Briar Rose Chophouse & Saloon – Dinner in Breckenridge, Colorado

Today, Briar Rose Chophouse & Saloon mixes the old West and twenty-first-century tastes. In the late 1890’s, the Briar Rose Mine, high atop Peak Ten, offered an abundance of silver. After a long day laboring in the mine, miners returned to their boarding house on Lincoln Street for a hearty meal and a couple of shots, and maybe a round of cards before calling it a day. Ultimately the boarding house became a favorite destination for those seeking good food in an inviting atmosphere. As the mining era faded, miners abandoned the boarding house, and finally, it burned to the ground.

In the early 1960’s, another building constructed on that same spot on Lincoln street featured the same mining-house style as the original boarding house. The proprietors named the restaurant after the  Briar Rose Mine and revived the fine food from the boarding house days.

Location: Briar Rose Chophouse & Saloon located at 109 Lincoln Avenue in downtown Breckenridge, Colorado.

Menu: The menu is heavily meat-centric with aged beef and fresh Colorado wild game. Briar Rose locally sources their meat from the Harris Ranch and the Emerald Valley ranch. Colorado game offerings include such favorites as Cervena elk medallions with a wild mushroom demi-glace and Emerald Valley ranch buffalo short ribs served on whipped Yukon Gold potatoes. Another local favorite is the sautéed Rocky Mountain trout with spinach almandine.

Vegetarians don’t despair. Vegetarians will enjoy a combination of the vegetable sides, perhaps, pair the grilled asparagus accompanied by a sweet balsamic reduction with a salad and Lyonnais potatoes. Be sure to check with your server on the vegetable dishes, because some may contain meat products, for example, the Brussel sprouts with chorizo.

Thoughts: The venue has two settings to accommodate whatever your mood. The saloon with bare tables and a causal mountain cabin vibe is perfect for a come-as-you-are meal after a day on the mountain. The historic back-bar is entertainment central here, where you can choose from the entire menu, or have simply drinks and small plates.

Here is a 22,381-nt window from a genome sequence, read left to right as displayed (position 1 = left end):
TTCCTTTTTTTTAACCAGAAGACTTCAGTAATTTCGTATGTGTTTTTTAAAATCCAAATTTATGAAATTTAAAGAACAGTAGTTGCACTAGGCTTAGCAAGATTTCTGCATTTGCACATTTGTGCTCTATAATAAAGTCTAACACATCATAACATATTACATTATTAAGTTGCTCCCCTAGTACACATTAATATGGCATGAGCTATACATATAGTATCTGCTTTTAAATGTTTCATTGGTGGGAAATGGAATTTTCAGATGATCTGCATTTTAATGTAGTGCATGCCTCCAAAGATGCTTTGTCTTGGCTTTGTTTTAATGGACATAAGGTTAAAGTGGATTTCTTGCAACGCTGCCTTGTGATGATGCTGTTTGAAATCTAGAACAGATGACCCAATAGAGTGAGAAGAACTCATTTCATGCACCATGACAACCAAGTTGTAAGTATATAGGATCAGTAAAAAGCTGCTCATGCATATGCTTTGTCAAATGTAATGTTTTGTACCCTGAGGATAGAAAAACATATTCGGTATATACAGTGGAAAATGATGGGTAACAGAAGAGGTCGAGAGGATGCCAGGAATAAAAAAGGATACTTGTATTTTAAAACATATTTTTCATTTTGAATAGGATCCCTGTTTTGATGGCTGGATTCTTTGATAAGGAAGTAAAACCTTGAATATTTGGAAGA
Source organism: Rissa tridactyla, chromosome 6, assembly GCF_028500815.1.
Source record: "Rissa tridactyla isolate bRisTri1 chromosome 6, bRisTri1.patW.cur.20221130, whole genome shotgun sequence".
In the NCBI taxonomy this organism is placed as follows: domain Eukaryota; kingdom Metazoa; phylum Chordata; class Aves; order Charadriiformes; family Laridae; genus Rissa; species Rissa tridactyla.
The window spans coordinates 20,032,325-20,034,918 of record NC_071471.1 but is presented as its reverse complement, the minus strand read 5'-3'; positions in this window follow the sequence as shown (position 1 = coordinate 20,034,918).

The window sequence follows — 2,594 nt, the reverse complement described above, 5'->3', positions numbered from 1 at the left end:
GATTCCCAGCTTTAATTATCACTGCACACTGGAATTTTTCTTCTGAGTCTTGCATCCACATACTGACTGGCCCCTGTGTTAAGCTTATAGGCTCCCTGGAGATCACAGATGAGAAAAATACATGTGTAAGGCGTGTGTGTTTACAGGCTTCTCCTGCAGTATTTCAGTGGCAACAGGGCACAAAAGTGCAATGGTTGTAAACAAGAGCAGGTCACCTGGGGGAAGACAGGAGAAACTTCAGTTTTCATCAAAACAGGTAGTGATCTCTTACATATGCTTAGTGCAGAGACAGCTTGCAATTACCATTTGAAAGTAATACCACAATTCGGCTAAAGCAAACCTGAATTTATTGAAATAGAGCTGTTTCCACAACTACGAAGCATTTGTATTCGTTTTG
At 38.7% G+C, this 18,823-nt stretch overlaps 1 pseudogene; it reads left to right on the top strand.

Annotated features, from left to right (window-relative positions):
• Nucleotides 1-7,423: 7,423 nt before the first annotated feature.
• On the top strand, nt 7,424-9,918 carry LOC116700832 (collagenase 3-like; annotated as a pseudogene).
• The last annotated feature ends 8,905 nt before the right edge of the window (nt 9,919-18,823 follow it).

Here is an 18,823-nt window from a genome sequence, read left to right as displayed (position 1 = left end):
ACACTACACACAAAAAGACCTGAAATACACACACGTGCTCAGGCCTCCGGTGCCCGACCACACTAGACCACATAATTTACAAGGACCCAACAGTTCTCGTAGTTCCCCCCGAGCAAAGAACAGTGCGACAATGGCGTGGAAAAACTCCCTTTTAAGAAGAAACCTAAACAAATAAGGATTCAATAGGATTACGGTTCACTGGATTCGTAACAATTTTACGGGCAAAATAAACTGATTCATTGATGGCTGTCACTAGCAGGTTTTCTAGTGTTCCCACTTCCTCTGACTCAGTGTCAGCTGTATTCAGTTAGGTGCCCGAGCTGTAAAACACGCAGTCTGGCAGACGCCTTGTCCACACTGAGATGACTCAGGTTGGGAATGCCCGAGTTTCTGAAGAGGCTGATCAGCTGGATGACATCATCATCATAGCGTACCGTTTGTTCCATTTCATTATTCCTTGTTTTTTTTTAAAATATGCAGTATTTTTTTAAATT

The formal dining room has an elegant atmosphere for that special occasion worthy of white table clothes and napkins. In Breckenridge,  jeans are fine even for more formal dinners.

Some of my favorite dishes include:

  • Anything with those tart yet slightly sweet relative of the cranberry, known as lingonberries. I enjoyed the Swiss Mule, a lingonberry spiced Breckenridge vodka mixed with ginger beer. Another lingonberry favorite with the lingonberry demiglace that I poured over my perfectly cooked six-ounce petit filet mignon. All of the steaks are certified USDA Choice from all natural Black Angus raised on the Harris Ranch and then aged for 28 days.
  • The cheesy, gooey macaroni and cheese, baked in an oven-proof bowl and served a topping of baked, melted cheese, oozing over the top and dripping over the side.
  • The creamed corn slightly spiced with jalapenos kept in check by the cream.
  • The Briar’s four-layer chocolate cake topped with a few Amarena Cherries Frangelico soaked in Port Wine. It’s moist with a deep, dark chocolate flavor.

Price Range: Small plates on the saloon menu range from $6 for curry parmesan popcorn to $14 for ahi tuna lolly pops with an eel sauce or Raclette cheese with sweet cornichons. On the dinner menu, in the soup category, the butternut squash with truffled crème Fraiche is $9. A variety of salads are $12. Steaks and chops run from $26 for an eight-ounce top sirloin to $50 for Colorado double-cut lamb chops with an apple-mint Mustardo. Order family-style sides separately from the protein. They range from $9 for creamed spinach to $11 for fresh roasted wild mushrooms. The majority of the desserts are $9. Dinner for two runs about $100 including tax and gratuity.

For Pinterest: Pin this on your favorite chophouse restaurant board.

Enjoy your favorite chophouse specialties at Briar Rose in Breckenridge, Colorado.

 

Amy Piper

Amy Piper is a freelance food and travel writer. She writes about food and multi-generational travel on her blog Follow the Piper. You can follow her on Twitter @amythepiper.

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